In the course of one of their subsequent conversations, Clinton made clear to Mother Teresa that while she supported legalized abortion, she also wanted to see more adoptions, presumably as an alternative. The nun told the first lady she had placed more than 3,000 orphaned babies into adoptive homes in India. Hillary said she would like to visit the orphanage in New Delhi. A year later, she and daughter Chelsea did just that, visiting one of the Missionary of Charity homes in New Delhi, a facility that, said Hillary, “would not have passed inspection in the U.S.” because there were too many cribs crowded together.
Mother Teresa informed the first lady of her goal of establishing a home in Washington, where mothers could take care of their babies until they found adoptive or foster homes. In turn, Hillary went to bat for her, rounding up pro bono lawyers to do legal work, fighting through the bureaucracy of the District of Columbia and doing what she could to lend a hand to create a home for infant children near Chevy Chase Circle, just over the Washington, D.C., line. She telephoned community leaders and pastors from nearby Baptist, Catholic, Episcopal and Presbyterian churches, calling them to the White House to see where and how they could help. Moving the bureaucracy, said Hillary, turned out to be harder than she had imagined. Hillary Clinton apparently helped quite a bit.
Mother Teresa was equally relentless on her end. When she felt the project was lagging, she sent a letter to the first lady, checking on the progress. “She sent emissaries to spur me on,” recalled Hillary. “She called me from Vietnam, she called me from India, always with the same message: When do I get my center for babies?”
On June 19, 1995, the shelter for children opened, the Mother Teresa Home for Infant Children. This led to a photo op of Hillary and Mother Teresa clasping hands in the newly decorated nursery and smiling at one another. A reporter could not resist asking the uncomfortable question: Yes, conceded the first lady, of course they had discussed their “philosophical differences” over abortion.
“We want to save the children,” she Mother Teresa. The nun, slow and frail, held Hillary’s arm as they toured the facility, examining the freshly painted nursery and rows of bassinets awaiting infants.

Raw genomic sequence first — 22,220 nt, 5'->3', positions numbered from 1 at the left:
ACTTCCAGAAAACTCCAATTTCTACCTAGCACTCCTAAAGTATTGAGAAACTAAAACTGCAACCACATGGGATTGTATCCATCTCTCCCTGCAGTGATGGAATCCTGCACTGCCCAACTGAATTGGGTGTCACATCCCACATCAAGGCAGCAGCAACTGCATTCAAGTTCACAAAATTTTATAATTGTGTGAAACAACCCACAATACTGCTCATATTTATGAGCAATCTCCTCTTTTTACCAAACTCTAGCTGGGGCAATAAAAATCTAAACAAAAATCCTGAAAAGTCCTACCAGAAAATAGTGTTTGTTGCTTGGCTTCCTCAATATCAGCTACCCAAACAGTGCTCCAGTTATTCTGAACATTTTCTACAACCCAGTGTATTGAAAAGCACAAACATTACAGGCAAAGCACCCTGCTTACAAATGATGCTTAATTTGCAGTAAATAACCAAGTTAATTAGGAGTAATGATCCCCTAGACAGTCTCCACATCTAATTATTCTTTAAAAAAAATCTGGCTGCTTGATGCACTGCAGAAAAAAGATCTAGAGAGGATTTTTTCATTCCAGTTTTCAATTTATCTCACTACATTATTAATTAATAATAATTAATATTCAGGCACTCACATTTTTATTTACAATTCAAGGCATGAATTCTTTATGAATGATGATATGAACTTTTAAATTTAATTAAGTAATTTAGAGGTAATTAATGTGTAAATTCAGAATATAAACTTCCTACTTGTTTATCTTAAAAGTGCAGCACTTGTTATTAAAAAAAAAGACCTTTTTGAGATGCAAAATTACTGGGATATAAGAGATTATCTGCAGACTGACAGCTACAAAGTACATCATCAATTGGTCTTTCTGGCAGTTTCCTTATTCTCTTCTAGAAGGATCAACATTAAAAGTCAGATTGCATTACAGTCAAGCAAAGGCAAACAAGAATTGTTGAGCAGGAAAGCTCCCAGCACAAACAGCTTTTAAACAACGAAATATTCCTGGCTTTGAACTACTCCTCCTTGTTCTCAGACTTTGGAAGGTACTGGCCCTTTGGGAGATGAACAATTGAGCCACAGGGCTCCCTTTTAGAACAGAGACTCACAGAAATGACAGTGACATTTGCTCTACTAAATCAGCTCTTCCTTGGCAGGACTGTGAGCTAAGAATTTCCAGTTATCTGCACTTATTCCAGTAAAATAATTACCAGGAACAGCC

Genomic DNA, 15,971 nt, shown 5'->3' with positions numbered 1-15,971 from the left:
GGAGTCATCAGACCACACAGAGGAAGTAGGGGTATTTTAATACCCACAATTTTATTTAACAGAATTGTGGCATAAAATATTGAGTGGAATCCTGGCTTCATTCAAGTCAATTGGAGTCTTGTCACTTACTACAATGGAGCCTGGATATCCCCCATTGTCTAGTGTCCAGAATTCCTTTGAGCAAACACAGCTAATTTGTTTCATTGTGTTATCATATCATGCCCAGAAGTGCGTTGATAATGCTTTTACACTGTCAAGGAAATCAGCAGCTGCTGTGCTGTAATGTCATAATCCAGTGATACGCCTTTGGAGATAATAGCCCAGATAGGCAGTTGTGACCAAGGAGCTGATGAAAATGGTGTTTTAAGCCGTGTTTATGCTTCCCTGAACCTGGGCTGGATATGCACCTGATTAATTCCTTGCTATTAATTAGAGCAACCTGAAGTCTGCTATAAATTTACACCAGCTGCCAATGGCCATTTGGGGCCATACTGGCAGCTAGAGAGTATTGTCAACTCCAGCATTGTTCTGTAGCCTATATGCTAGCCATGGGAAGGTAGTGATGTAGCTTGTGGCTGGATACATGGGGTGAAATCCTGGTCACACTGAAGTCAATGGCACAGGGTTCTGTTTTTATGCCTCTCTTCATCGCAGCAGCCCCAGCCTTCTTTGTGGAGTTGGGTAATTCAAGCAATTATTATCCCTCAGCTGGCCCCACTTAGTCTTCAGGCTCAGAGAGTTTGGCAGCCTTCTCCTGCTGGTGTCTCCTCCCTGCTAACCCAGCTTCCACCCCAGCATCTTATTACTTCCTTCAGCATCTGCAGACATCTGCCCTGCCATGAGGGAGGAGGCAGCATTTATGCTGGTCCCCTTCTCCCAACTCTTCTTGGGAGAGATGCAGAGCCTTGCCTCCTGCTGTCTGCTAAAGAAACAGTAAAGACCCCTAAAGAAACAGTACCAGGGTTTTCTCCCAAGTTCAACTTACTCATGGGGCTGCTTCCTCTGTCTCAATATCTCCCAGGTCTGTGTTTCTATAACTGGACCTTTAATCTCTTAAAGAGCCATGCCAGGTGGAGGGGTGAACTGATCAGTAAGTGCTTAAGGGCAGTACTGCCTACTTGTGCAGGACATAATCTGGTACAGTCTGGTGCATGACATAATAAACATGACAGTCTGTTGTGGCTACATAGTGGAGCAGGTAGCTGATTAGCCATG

This was not the end of the relationship, which Hillary has always looked back upon with fondness. In the short time she had left on earth, Mother Teresa continued to try to change Clinton’s view on abortion. According to Hillary, “she sent me dozens of notes and messages with the same gentle plea.” She dealt with the first lady with patience and kindness, but firm conviction: “Mother Teresa never lectured or scolded me; her admonitions were always loving and heartfelt,” wrote Hillary, adding that she had “the greatest respect for her opposition to abortion.” Mother Teresa saw in Hillary a potentially huge convert to the pro-life cause, and never gave up, but to no avail.
Two years after their tour through the foster home in Chevy Chase, on a Friday, Sept. 5, 1997, Mother Teresa’s heart beat its last. The funeral Mass was held at St. Thomas Church in Middleton Row, Kolkata, and Hillary Clinton was there.
After the memorial service, Clinton unexpectedly found herself invited to a private meeting at the motherhouse, the headquarters of the order founded by Mother Teresa. As the nuns formed a circle around the coffin, where they stood in silent meditation, one of them, Sister Nirmala, mother’s successor, asked the first lady if she would offer a prayer. Later confessing to feeling inadequate to do so, Hillary hesitated and then bowed her head and thanked God for “the privilege” of having known this “tiny, forceful, saintly woman.”
With her canonization, Catholics might look to Mother Teresa now for some formal intercession, as Mrs. Clinton’s trajectory increasingly foreshadows a dark future for the unborn and for religious liberty in America.